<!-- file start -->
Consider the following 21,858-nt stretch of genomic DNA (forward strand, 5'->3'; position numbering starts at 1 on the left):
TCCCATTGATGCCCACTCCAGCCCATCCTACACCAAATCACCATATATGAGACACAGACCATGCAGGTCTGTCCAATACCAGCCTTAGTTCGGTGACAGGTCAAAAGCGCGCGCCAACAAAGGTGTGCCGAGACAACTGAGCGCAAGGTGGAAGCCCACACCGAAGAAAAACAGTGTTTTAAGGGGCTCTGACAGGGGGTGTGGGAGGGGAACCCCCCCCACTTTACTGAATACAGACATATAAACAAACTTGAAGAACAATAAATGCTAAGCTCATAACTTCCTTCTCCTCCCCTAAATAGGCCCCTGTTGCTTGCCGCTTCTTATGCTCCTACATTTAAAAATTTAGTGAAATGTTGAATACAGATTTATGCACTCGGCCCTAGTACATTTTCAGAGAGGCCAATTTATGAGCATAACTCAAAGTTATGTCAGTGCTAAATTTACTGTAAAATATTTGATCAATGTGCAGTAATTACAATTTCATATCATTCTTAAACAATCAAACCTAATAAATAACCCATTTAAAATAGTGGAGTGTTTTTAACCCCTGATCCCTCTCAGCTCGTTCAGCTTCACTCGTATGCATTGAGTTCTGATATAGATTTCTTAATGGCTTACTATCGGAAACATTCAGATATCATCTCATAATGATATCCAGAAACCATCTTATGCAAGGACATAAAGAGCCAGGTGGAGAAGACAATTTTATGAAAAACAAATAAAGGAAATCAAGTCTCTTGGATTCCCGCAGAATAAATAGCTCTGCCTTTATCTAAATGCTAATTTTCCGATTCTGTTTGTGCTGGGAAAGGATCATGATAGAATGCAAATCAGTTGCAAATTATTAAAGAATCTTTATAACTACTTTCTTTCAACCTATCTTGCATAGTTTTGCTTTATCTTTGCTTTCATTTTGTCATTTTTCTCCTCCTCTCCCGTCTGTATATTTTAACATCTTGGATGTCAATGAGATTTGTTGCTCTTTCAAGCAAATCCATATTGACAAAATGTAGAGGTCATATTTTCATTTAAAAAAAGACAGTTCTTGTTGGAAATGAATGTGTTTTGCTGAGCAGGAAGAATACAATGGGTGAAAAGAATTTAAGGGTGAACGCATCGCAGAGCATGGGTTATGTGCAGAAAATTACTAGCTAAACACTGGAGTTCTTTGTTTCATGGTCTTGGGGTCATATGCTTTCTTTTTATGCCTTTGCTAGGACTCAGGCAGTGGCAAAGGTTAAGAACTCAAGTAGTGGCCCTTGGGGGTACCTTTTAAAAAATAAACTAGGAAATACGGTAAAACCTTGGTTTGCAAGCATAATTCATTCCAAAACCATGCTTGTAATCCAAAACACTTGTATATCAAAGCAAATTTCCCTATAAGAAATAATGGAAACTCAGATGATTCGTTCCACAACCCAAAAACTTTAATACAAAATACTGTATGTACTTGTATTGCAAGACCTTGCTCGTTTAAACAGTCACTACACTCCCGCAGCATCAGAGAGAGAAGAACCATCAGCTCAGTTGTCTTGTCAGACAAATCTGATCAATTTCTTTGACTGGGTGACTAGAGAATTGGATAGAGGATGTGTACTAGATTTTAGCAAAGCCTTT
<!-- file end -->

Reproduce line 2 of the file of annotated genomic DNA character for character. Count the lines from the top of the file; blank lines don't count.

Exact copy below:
TCCCATTGATGCCCACTCCAGCCCATCCTACACCAAATCACCATATATGAGACACAGACCATGCAGGTCTGTCCAATACCAGCCTTAGTTCGGTGACAGGTCAAAAGCGCGCGCCAACAAAGGTGTGCCGAGACAACTGAGCGCAAGGTGGAAGCCCACACCGAAGAAAAACAGTGTTTTAAGGGGCTCTGACAGGGGGTGTGGGAGGGGAACCCCCCCCACTTTACTGAATACAGACATATAAACAAACTTGAAGAACAATAAATGCTAAGCTCATAACTTCCTTCTCCTCCCCTAAATAGGCCCCTGTTGCTTGCCGCTTCTTATGCTCCTACATTTAAAAATTTAGTGAAATGTTGAATACAGATTTATGCACTCGGCCCTAGTACATTTTCAGAGAGGCCAATTTATGAGCATAACTCAAAGTTATGTCAGTGCTAAATTTACTGTAAAATATTTGATCAATGTGCAGTAATTACAATTTCATATCATTCTTAAACAATCAAACCTAATAAATAACCCATTTAAAATAGTGGAGTGTTTTTAACCCCTGATCCCTCTCAGCTCGTTCAGCTTCACTCGTATGCATTGAGTTCTGATATAGATTTCTTAATGGCTTACTATCGGAAACATTCAGATATCATCTCATAATGATATCCAGAAACCATCTTATGCAAGGACATAAAGAGCCAGGTGGAGAAGACAATTTTATGAAAAACAAATAAAGGAAATCAAGTCTCTTGGATTCCCGCAGAATAAATAGCTCTGCCTTTATCTAAATGCTAATTTTCCGATTCTGTTTGTGCTGGGAAAGGATCATGATAGAATGCAAATCAGTTGCAAATTATTAAAGAATCTTTATAACTACTTTCTTTCAACCTATCTTGCATAGTTTTGCTTTATCTTTGCTTTCATTTTGTCATTTTTCTCCTCCTCTCCCGTCTGTATATTTTAACATCTTGGATGTCAATGAGATTTGTTGCTCTTTCAAGCAAATCCATATTGACAAAATGTAGAGGTCATATTTTCATTTAAAAAAAGACAGTTCTTGTTGGAAATGAATGTGTTTTGCTGAGCAGGAAGAATACAATGGGTGAAAAGAATTTAAGGGTGAACGCATCGCAGAGCATGGGTTATGTGCAGAAAATTACTAGCTAAACACTGGAGTTCTTTGTTTCATGGTCTTGGGGTCATATGCTTTCTTTTTATGCCTTTGCTAGGACTCAGGCAGTGGCAAAGGTTAAGAACTCAAGTAGTGGCCCTTGGGGGTACCTTTTAAAAAATAAACTAGGAAATACGGTAAAACCTTGGTTTGCAAGCATAATTCATTCCAAAACCATGCTTGTAATCCAAAACACTTGTATATCAAAGCAAATTTCCCTATAAGAAATAATGGAAACTCAGATGATTCGTTCCACAACCCAAAAACTTTAATACAAAATACTGTATGTACTTGTATTGCAAGACCTTGCTCGTTTAAACAGTCACTACACTCCCGCAGCATCAGAGAGAGAAGAACCATCAGCTCAGTTGTCTTGTCAGACAAATCTGATCAATTTCTTTGACTGGGTGACTAGAGAATTGGATAGAGGATGTGTACTAGATTTTAGCAAAGCCTTT